In catching Fox chairman Roger Ailes out on his note of advice to President Bush after 9/11, the media reveal less about his bias than their own. Only journalists who consider patriotism “political” would consider Ailes’s note evidence of embarrassing bias.
The note said, according to Bob Woodward’s paraphrase of it (which is possibly dubious, given Woodward’s track record): “The American public would tolerate waiting and would be patient, but only as long as they were convinced that Bush was using the harshest measures possible. Support would dissipate if the public did not see Bush acting harshly.”
Even if Ailes sent this message to Bush, which he denies, where’s the conservative bias here? It sounds like clinical communications advice that Ailes could have given during a national crisis to any politician, Republican or Democrat.
The liberal media, simmering at Fox’s success, naturally pounced on Woodward’s account of the Ailes letter to Bush. The New York Times‘s Alessandra Stanley, writing under the phony heading “An Appraisal,” needled Ailes and Fox on the basis of the note (though she doesn’t bother to mention the Washington Post‘s Woodward, referring mysteriously to a “revelation” from a “new book”).
“Ever since Mr. Ailes changed jobs from Republican strategist to news executive, he has demanded to be treated as an unbiased journalist, not a conservative spokesman,” Stanley scoffs. Apparently Ailes can’t make this claim, though Stanley’s boss, Howell Raines, managed to move from the Times‘s stridently pro-Democrat editorial page to the editor’s desk all the while making the claim that he was an unbiased journalist. Liberal Democrats can become “unbiased journalists,” but Roger Ailes can’t?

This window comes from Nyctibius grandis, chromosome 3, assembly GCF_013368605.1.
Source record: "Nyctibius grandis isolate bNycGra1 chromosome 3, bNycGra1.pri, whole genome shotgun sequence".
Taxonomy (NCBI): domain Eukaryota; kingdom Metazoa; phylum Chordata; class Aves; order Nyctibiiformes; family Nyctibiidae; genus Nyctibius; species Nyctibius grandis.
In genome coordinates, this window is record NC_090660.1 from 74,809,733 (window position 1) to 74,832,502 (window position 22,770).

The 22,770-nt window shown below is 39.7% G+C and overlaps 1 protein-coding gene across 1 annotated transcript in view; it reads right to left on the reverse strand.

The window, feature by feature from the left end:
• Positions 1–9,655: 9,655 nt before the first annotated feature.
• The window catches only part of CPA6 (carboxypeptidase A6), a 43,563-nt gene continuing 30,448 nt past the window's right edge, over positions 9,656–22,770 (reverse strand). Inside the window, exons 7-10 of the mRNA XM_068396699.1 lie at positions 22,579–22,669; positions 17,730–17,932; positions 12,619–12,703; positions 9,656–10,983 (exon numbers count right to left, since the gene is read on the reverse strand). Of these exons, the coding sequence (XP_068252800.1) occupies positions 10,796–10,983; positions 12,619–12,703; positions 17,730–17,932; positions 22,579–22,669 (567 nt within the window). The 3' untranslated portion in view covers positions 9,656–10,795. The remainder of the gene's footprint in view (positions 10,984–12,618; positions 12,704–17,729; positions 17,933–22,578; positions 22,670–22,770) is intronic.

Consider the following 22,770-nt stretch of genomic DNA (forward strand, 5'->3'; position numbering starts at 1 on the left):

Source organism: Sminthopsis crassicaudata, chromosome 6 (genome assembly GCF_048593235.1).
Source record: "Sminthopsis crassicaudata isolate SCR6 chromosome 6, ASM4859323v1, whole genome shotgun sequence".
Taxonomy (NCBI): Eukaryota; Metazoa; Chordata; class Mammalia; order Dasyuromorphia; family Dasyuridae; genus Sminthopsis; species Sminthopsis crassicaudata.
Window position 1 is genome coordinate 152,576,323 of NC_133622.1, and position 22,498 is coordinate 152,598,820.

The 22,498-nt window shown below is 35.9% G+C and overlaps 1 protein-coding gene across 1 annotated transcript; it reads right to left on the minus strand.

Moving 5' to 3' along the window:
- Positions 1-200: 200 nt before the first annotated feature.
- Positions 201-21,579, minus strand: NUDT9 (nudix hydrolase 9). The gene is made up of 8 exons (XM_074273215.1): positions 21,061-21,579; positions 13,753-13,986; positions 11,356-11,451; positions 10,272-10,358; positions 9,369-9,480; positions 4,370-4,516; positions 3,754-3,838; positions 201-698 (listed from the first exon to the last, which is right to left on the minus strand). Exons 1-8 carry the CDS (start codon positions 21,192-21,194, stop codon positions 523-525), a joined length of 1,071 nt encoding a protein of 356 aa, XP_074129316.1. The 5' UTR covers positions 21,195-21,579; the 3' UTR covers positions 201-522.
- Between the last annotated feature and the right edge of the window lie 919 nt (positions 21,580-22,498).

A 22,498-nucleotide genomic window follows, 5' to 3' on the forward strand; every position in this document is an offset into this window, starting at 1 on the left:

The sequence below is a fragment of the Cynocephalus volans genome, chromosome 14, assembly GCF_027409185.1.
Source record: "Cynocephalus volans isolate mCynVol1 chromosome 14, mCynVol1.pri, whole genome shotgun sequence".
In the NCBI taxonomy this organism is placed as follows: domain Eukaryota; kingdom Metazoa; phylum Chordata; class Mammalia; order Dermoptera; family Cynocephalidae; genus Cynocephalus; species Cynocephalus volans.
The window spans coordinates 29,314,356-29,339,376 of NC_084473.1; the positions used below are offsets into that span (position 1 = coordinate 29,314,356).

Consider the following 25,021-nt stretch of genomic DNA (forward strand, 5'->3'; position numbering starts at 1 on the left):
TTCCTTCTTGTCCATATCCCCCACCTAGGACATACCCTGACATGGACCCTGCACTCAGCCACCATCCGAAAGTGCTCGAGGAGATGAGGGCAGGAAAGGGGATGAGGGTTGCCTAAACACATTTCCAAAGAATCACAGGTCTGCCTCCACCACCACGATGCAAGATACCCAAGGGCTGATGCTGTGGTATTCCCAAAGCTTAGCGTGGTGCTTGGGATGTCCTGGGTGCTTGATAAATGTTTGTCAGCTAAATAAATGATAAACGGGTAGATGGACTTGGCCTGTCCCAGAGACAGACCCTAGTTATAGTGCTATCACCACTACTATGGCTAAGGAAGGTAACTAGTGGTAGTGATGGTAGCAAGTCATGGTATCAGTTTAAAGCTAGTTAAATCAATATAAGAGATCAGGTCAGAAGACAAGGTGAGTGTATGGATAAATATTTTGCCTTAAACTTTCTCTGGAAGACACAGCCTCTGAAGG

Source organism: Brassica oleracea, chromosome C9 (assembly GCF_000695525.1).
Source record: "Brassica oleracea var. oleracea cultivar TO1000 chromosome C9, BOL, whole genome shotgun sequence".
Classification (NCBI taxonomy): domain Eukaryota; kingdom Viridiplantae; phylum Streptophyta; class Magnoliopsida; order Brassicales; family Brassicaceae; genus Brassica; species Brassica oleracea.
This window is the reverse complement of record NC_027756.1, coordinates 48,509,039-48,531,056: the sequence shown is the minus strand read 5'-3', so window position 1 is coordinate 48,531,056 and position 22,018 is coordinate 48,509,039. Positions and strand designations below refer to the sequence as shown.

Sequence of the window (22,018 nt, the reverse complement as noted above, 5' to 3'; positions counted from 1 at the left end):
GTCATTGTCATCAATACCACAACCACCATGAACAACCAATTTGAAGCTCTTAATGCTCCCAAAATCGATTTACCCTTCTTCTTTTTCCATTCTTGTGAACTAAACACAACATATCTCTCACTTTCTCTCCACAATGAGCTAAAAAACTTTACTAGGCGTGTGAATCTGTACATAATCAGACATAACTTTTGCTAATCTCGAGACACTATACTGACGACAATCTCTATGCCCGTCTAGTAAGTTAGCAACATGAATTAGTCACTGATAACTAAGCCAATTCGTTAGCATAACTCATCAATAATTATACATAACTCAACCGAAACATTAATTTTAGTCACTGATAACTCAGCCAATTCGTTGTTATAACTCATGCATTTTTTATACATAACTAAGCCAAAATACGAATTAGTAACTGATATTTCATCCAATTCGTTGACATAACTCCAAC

Stanley wants Ailes to admit that Fox is a “conservative cable news network” because of his Republican past. Okay, then does Stanley also want Raines to admit that the New York Times is a liberal newspaper because of his openly pro-Democratic one?
Liberal journalists demand transparency from everyone except themselves. Ailes’s creed for Fox, “Fair and Balanced,” is an obvious joke to Stanley. But “All The News Fit To Print” isn’t?
Even as liberal journalists maintain that their political biases don’t influence their fairness and balance, they deny that same power of detachment to Republicans.
What really gets Stanley’s goat is that by “tirelessly insisting that all other cable or network news organizations are driven by a liberal bias, Mr. Ailes casts his own network as the centrist voice of reason.” How dare he. Only liberals can describe themselves as the norm of reasonableness.
Stanley writes that even “the most doctrinaire Democrats would concede that there is room in the United States news media for a conservative cable news network.” What a generous concession. Howell Raines and the New York Times are willing to allow Fox to stay on the air! But Fox, according to the subtext of Stanley’s de facto Op-Ed, shouldn’t kid itself it into thinking that is a serious news outlet like the New York Times. No, Fox is just a right-wing playhouse.
Stanley explains Fox’s success in patronizing terms: “Fox News has a loyal base of viewers, mostly white, middle-class, Republican and religious…Its coverage is aggressive, its commentary vivid, and on an average day, a Fox News broadcast is like a hyperbolic big city tabloid…”
What Stanley can’t acknowledge is that many Americans are flocking to Fox because it is more fair and balanced than its counterparts. The stale, out-of-touch liberalism of the other networks, which get their news from the New York Times, has made Fox a reliable refuge for Americans disenchanted with political correctness.
Do the rivals of Fox think that they can climb out of the cellar by publicizing an Ailes note in which he might have given helpful advice to a popular president during a national crisis? If so, that explains why they are in it.
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